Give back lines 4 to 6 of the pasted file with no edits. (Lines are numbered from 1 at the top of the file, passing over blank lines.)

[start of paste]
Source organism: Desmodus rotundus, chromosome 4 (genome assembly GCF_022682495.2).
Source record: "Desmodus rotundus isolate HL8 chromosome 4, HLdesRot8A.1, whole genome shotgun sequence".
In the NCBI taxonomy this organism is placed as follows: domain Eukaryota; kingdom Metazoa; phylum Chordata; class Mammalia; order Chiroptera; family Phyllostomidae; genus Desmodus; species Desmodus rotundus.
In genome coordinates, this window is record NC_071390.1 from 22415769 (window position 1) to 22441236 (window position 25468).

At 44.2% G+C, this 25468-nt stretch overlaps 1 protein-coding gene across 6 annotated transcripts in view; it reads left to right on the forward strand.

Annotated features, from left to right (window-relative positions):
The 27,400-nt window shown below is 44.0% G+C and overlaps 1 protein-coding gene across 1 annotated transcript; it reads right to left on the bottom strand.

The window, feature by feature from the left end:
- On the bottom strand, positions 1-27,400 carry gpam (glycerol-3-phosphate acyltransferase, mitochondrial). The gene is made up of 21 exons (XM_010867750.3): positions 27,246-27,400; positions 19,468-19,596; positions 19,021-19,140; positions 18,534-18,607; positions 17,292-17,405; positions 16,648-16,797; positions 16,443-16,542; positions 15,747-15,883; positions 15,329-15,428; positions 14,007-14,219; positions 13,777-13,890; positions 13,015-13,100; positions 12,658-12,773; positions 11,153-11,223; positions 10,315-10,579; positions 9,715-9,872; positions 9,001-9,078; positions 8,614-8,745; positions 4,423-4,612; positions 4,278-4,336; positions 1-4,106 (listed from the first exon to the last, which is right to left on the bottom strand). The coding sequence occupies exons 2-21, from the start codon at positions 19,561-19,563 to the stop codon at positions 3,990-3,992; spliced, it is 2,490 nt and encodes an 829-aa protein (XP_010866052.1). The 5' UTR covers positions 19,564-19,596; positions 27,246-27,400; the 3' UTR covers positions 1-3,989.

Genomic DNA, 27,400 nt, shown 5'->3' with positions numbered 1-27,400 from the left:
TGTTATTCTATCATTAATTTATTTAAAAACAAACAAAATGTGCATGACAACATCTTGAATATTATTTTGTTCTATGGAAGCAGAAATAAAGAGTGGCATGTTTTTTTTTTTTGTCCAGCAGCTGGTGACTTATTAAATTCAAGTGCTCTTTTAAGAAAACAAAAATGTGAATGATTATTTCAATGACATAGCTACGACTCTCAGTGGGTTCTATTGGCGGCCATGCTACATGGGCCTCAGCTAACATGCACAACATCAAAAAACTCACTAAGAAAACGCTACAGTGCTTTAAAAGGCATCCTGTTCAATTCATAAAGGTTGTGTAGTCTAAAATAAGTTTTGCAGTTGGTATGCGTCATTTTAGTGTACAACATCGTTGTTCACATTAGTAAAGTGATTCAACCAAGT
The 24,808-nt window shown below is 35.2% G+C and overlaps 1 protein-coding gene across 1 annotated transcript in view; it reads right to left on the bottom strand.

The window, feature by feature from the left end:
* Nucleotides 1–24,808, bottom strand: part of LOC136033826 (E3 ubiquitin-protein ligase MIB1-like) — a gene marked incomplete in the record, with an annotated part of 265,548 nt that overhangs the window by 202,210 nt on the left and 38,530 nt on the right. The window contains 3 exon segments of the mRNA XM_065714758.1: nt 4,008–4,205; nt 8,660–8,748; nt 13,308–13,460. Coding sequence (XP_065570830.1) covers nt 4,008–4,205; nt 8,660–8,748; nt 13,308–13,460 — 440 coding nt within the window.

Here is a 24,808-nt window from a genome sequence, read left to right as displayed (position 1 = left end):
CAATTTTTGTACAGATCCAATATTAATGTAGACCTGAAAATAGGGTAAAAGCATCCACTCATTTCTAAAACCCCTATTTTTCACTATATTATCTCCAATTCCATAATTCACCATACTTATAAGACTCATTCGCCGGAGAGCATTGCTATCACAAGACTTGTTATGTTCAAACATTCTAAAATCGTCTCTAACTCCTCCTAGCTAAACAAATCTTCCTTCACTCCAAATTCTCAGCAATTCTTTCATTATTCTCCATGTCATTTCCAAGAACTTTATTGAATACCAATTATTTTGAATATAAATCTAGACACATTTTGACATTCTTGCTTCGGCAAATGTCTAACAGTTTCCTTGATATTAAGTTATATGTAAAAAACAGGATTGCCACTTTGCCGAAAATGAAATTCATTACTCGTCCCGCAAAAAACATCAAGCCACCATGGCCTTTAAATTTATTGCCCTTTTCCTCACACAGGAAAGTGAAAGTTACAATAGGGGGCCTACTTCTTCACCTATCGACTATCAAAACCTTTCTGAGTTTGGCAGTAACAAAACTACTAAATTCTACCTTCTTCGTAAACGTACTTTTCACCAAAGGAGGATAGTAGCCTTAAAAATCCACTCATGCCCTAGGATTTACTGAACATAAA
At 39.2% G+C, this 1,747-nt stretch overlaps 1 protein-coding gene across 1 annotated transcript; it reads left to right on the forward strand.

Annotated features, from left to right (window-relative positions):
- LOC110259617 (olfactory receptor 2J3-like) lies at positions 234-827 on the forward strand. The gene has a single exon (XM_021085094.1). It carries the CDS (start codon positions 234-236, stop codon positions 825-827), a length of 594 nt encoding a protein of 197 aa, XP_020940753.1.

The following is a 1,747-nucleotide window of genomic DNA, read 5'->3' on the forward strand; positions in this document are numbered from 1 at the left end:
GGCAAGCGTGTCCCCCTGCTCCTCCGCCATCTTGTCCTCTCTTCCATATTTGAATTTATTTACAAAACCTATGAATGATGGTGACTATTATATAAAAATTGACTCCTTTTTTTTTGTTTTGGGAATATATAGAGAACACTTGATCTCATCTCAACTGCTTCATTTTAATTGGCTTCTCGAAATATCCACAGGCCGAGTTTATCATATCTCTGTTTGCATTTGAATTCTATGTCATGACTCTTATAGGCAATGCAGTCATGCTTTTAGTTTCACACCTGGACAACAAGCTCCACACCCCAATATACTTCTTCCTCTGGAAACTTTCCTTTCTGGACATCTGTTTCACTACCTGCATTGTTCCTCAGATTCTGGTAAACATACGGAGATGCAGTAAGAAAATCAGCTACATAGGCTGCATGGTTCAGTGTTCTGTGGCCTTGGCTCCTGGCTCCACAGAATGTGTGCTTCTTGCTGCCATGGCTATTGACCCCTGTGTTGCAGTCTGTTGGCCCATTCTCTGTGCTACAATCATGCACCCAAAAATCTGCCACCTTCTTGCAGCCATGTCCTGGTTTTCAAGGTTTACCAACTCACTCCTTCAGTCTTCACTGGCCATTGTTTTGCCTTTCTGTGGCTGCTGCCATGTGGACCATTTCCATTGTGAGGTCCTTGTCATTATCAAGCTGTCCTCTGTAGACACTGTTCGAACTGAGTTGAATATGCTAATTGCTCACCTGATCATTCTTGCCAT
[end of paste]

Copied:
In genome coordinates, this window is record NC_071390.1 from 22415769 (window position 1) to 22441236 (window position 25468).

At 44.2% G+C, this 25468-nt stretch overlaps 1 protein-coding gene across 6 annotated transcripts in view; it reads left to right on the forward strand.

Annotated features, from left to right (window-relative positions):